Namely, Big Ben stepping aside midseason because of his play.
Through three games, he has completed 63.8 percent of his passes for the 1-2 Steelers, throwing a trio of touchdowns and interceptions while taking eight sacks.
But the numbers hardly tell the whole story. The journey to 1-2 really started last offseason when Big Ben was apparently pondering retirement before agreeing to a restructured deal that saved the Steelers money. Long story short, he wanted to keep playing but wasn't going to don a new jersey somewhere else at the age of 39, and the team, after winning 12 games last year, didn't have the capital necessary to make a move for a big free-agent passer or one of the first-round quarterbacks.
Questions about Ben's health dogged the Steelers late last season as they bumbled to a 1-5 finish before a whipping at the hands of the Cleveland Browns in the Wild Card round of the playoffs. What followed was the usual "best shape of his life" buzz this offseason.
Fast forward to the end of Week 3—he's going viral because he simply looks like he doesn't belong:
To be totally fair to Roethlisberger, there are plenty of reasons for this besides Father Time stepping in and putting a hand in his face. Pittsburgh's offensive line hasn't been the same since losing coach Mike Munchak years ago, and this group in front of him now might be the worst on the interior of the entire Big Ben era.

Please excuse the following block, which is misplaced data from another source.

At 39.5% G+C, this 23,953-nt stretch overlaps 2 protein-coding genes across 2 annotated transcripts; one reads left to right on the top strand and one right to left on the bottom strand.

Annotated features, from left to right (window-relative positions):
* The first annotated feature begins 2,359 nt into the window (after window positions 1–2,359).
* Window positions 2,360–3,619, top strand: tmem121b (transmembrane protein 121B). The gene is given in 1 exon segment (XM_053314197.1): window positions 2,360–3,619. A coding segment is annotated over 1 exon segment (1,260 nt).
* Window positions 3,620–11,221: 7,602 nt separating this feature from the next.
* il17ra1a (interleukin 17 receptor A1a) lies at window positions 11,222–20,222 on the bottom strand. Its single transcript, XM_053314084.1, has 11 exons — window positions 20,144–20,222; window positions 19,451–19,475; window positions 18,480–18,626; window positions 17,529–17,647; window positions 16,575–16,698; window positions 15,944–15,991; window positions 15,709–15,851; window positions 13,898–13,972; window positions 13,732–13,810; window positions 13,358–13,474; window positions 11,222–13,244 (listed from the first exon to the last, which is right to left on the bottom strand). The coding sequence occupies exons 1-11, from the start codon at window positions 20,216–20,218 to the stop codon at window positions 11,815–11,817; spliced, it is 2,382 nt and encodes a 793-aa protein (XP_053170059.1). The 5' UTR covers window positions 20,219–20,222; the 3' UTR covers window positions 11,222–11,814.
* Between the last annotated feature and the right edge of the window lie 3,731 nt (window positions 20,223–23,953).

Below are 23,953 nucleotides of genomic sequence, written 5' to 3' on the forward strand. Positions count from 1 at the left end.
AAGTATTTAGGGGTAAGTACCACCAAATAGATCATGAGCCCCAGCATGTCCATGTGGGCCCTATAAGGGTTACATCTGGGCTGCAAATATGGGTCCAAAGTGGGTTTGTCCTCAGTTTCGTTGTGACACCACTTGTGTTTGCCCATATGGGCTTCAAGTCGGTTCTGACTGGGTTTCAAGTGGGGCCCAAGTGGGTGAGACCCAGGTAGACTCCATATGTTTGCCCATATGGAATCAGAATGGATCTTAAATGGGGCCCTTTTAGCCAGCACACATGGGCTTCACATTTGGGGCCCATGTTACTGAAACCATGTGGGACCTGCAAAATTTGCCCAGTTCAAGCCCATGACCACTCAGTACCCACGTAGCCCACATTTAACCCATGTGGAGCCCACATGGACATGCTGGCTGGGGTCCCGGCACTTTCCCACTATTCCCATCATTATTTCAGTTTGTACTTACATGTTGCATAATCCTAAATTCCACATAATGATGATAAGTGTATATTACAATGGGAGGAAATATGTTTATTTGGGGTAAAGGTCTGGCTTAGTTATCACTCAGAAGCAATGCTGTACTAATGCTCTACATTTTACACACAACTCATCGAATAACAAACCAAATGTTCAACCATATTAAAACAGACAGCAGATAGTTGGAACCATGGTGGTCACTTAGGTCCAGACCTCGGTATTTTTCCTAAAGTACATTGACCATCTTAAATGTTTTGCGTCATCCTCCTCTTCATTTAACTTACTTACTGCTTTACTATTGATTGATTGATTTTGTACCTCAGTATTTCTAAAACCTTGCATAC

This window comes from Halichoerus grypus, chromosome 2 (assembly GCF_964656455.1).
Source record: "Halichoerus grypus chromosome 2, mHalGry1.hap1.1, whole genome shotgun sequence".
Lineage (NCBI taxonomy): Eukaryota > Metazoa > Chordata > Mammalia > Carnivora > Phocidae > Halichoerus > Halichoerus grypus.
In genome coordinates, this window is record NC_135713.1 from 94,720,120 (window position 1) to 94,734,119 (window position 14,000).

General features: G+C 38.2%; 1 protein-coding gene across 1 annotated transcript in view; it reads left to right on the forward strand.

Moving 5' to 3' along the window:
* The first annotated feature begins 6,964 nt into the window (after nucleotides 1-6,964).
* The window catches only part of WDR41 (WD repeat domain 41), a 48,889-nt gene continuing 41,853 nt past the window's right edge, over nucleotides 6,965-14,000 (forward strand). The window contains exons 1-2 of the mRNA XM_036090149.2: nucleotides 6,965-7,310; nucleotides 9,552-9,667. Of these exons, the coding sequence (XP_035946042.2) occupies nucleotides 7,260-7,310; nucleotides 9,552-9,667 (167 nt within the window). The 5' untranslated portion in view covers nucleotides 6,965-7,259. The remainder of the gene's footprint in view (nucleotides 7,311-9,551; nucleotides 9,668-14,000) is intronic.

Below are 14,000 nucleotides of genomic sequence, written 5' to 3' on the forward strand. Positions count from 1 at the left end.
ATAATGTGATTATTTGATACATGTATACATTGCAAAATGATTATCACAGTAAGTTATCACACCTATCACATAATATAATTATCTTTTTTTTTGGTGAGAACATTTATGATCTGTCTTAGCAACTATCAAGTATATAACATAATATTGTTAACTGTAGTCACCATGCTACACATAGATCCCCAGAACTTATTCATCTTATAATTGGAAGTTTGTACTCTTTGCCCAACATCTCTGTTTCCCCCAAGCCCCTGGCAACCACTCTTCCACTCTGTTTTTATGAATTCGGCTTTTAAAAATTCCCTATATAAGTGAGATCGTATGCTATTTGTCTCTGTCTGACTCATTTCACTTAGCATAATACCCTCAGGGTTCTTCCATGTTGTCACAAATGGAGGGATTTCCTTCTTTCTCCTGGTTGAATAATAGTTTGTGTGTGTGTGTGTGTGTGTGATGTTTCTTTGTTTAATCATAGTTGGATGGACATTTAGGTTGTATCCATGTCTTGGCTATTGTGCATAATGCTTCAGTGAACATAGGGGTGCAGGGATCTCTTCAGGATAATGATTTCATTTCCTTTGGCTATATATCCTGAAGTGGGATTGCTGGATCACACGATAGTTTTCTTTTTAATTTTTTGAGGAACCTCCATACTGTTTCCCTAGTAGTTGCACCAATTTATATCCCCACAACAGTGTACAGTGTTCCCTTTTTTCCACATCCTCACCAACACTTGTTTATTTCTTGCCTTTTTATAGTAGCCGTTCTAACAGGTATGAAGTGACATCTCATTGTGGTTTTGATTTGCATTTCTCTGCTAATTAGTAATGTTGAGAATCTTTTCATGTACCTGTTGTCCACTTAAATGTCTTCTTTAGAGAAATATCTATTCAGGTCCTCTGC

A middling cast of weapons hasn't helped compensate for his deficiencies as a passer. Chase Claypool looks like he could be an elite player, but Diontae Johnson has battled drop issues, and JuJu Smith-Schuster is back after little interest from teams on the free-agent market. The team did invest a first-round pick in running back Najee Harris (instead of a bigger problem area like offensive line), but he can't get going with the poor run blocking, not to mention the minimal impact backs have these days.
Inconsistent and poor, if not downright funny play-calling hasn't alleviated any concerns either. Take the horrific fourth-down play call on a 4th-and-10 while the Steelers were down 14 points with roughly three minutes left. Instead of taking a shot at the end zone to cut the deficit to seven points, Roethlisberger hit Harris out of the backfield for a one-yard loss, resulting in a chorus of boos and him later admitting he wished he had pushed it to the endzone.
This hasn't been an isolated incident:
But much of this is also on the veteran, the trust coaches have in him and, apparently, based on the Week 3 fourth-down attempt that went viral, his trust in his own right arm. Outside of that play, he missed several easy completions deep, including what would have been a critical touchdown after a Steelers wideout burnt Bengals backup Eli Apple deep down the field. For context, Ben attempted 58 passes and lost while Bengals quarterback Joe Burrow attempted just 18, throwing three scores.
Unfortunately for the Steelers, there's no easy solution. That's partially why they settled for a run-it-back with Big Ben again. Mason Rudolph has been underwhelming more often than not. Meanwhile, the Dwayne Haskins redemption arc has been so-so as the former first-round pick was uninspiring at best during the preseason.
Bradley Locker @Bradley_Locker